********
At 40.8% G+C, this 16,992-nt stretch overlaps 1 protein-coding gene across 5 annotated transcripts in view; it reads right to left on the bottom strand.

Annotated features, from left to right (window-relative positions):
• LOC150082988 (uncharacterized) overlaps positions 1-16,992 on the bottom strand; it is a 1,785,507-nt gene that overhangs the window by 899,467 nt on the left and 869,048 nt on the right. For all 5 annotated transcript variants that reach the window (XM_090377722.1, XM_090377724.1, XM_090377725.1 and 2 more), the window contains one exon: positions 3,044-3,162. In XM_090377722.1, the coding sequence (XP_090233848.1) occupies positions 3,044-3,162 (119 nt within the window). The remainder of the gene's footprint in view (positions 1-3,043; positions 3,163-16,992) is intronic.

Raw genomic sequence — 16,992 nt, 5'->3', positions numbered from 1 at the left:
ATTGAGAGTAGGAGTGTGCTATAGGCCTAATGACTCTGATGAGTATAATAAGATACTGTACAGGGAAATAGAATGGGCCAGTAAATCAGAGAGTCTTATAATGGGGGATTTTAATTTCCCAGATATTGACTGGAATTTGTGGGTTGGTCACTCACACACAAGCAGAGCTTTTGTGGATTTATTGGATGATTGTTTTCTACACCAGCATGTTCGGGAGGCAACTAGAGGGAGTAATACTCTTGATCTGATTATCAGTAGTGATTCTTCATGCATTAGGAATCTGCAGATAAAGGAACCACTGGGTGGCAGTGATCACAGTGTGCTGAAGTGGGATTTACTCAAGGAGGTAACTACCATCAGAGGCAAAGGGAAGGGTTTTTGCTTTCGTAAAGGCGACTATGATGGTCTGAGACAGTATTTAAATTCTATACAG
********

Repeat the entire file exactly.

At 40.8% G+C, this 16,992-nt stretch overlaps 1 protein-coding gene across 5 annotated transcripts in view; it reads right to left on the bottom strand.

Annotated features, from left to right (window-relative positions):
• LOC150082988 (uncharacterized) overlaps positions 1-16,992 on the bottom strand; it is a 1,785,507-nt gene that overhangs the window by 899,467 nt on the left and 869,048 nt on the right. For all 5 annotated transcript variants that reach the window (XM_090377722.1, XM_090377724.1, XM_090377725.1 and 2 more), the window contains one exon: positions 3,044-3,162. In XM_090377722.1, the coding sequence (XP_090233848.1) occupies positions 3,044-3,162 (119 nt within the window). The remainder of the gene's footprint in view (positions 1-3,043; positions 3,163-16,992) is intronic.

Raw genomic sequence — 16,992 nt, 5'->3', positions numbered from 1 at the left:
ATTGAGAGTAGGAGTGTGCTATAGGCCTAATGACTCTGATGAGTATAATAAGATACTGTACAGGGAAATAGAATGGGCCAGTAAATCAGAGAGTCTTATAATGGGGGATTTTAATTTCCCAGATATTGACTGGAATTTGTGGGTTGGTCACTCACACACAAGCAGAGCTTTTGTGGATTTATTGGATGATTGTTTTCTACACCAGCATGTTCGGGAGGCAACTAGAGGGAGTAATACTCTTGATCTGATTATCAGTAGTGATTCTTCATGCATTAGGAATCTGCAGATAAAGGAACCACTGGGTGGCAGTGATCACAGTGTGCTGAAGTGGGATTTACTCAAGGAGGTAACTACCATCAGAGGCAAAGGGAAGGGTTTTTGCTTTCGTAAAGGCGACTATGATGGTCTGAGACAGTATTTAAATTCTATACAG